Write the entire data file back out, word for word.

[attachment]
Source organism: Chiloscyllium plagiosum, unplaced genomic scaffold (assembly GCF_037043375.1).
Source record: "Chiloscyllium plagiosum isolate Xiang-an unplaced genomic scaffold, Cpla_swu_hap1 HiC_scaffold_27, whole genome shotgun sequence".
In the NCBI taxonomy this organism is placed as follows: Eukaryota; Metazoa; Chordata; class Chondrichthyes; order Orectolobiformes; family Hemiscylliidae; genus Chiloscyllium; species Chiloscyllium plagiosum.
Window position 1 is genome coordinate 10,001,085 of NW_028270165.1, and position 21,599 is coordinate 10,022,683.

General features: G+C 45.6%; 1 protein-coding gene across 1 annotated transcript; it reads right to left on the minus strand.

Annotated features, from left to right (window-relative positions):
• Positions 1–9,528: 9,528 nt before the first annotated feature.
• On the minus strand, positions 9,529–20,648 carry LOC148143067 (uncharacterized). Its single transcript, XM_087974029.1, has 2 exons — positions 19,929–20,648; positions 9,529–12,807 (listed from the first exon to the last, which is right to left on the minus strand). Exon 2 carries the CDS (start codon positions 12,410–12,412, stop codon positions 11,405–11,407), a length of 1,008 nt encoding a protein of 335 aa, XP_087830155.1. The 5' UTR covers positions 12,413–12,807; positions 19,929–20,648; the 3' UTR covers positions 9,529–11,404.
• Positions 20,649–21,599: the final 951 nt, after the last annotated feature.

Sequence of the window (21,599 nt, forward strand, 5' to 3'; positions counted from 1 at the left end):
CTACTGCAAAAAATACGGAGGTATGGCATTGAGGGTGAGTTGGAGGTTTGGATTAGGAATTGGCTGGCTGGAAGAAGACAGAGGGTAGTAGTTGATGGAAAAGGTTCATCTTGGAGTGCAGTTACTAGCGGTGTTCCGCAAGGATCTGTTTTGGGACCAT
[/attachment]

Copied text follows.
Source organism: Chiloscyllium plagiosum, unplaced genomic scaffold (assembly GCF_037043375.1).
Source record: "Chiloscyllium plagiosum isolate Xiang-an unplaced genomic scaffold, Cpla_swu_hap1 HiC_scaffold_27, whole genome shotgun sequence".
In the NCBI taxonomy this organism is placed as follows: Eukaryota; Metazoa; Chordata; class Chondrichthyes; order Orectolobiformes; family Hemiscylliidae; genus Chiloscyllium; species Chiloscyllium plagiosum.
Window position 1 is genome coordinate 10,001,085 of NW_028270165.1, and position 21,599 is coordinate 10,022,683.

General features: G+C 45.6%; 1 protein-coding gene across 1 annotated transcript; it reads right to left on the minus strand.

Annotated features, from left to right (window-relative positions):
• Positions 1–9,528: 9,528 nt before the first annotated feature.
• On the minus strand, positions 9,529–20,648 carry LOC148143067 (uncharacterized). Its single transcript, XM_087974029.1, has 2 exons — positions 19,929–20,648; positions 9,529–12,807 (listed from the first exon to the last, which is right to left on the minus strand). Exon 2 carries the CDS (start codon positions 12,410–12,412, stop codon positions 11,405–11,407), a length of 1,008 nt encoding a protein of 335 aa, XP_087830155.1. The 5' UTR covers positions 12,413–12,807; positions 19,929–20,648; the 3' UTR covers positions 9,529–11,404.
• Positions 20,649–21,599: the final 951 nt, after the last annotated feature.

Sequence of the window (21,599 nt, forward strand, 5' to 3'; positions counted from 1 at the left end):
CTACTGCAAAAAATACGGAGGTATGGCATTGAGGGTGAGTTGGAGGTTTGGATTAGGAATTGGCTGGCTGGAAGAAGACAGAGGGTAGTAGTTGATGGAAAAGGTTCATCTTGGAGTGCAGTTACTAGCGGTGTTCCGCAAGGATCTGTTTTGGGACCAT